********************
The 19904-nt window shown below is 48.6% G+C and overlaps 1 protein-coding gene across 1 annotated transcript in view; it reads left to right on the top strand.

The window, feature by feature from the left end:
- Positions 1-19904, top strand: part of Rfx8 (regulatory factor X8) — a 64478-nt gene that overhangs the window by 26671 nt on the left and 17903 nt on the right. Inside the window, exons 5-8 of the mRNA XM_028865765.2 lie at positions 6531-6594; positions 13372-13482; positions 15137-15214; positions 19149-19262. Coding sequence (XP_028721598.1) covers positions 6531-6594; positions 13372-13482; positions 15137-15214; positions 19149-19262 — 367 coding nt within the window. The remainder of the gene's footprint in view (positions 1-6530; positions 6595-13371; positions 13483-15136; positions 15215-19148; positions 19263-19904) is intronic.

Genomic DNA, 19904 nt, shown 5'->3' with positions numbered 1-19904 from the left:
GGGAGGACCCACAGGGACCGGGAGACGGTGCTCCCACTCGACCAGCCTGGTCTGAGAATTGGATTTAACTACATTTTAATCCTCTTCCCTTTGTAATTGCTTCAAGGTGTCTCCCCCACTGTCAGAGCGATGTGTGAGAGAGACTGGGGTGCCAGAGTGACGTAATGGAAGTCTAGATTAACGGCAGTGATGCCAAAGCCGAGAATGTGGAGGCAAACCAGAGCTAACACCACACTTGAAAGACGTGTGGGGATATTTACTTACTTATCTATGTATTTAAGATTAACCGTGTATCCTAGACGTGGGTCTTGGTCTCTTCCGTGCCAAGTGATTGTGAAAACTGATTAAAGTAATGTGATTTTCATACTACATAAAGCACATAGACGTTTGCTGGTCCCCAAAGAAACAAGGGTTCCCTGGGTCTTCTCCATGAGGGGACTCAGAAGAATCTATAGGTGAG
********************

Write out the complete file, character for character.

The 19904-nt window shown below is 48.6% G+C and overlaps 1 protein-coding gene across 1 annotated transcript in view; it reads left to right on the top strand.

The window, feature by feature from the left end:
- Positions 1-19904, top strand: part of Rfx8 (regulatory factor X8) — a 64478-nt gene that overhangs the window by 26671 nt on the left and 17903 nt on the right. Inside the window, exons 5-8 of the mRNA XM_028865765.2 lie at positions 6531-6594; positions 13372-13482; positions 15137-15214; positions 19149-19262. Coding sequence (XP_028721598.1) covers positions 6531-6594; positions 13372-13482; positions 15137-15214; positions 19149-19262 — 367 coding nt within the window. The remainder of the gene's footprint in view (positions 1-6530; positions 6595-13371; positions 13483-15136; positions 15215-19148; positions 19263-19904) is intronic.

Genomic DNA, 19904 nt, shown 5'->3' with positions numbered 1-19904 from the left:
GGGAGGACCCACAGGGACCGGGAGACGGTGCTCCCACTCGACCAGCCTGGTCTGAGAATTGGATTTAACTACATTTTAATCCTCTTCCCTTTGTAATTGCTTCAAGGTGTCTCCCCCACTGTCAGAGCGATGTGTGAGAGAGACTGGGGTGCCAGAGTGACGTAATGGAAGTCTAGATTAACGGCAGTGATGCCAAAGCCGAGAATGTGGAGGCAAACCAGAGCTAACACCACACTTGAAAGACGTGTGGGGATATTTACTTACTTATCTATGTATTTAAGATTAACCGTGTATCCTAGACGTGGGTCTTGGTCTCTTCCGTGCCAAGTGATTGTGAAAACTGATTAAAGTAATGTGATTTTCATACTACATAAAGCACATAGACGTTTGCTGGTCCCCAAAGAAACAAGGGTTCCCTGGGTCTTCTCCATGAGGGGACTCAGAAGAATCTATAGGTGAG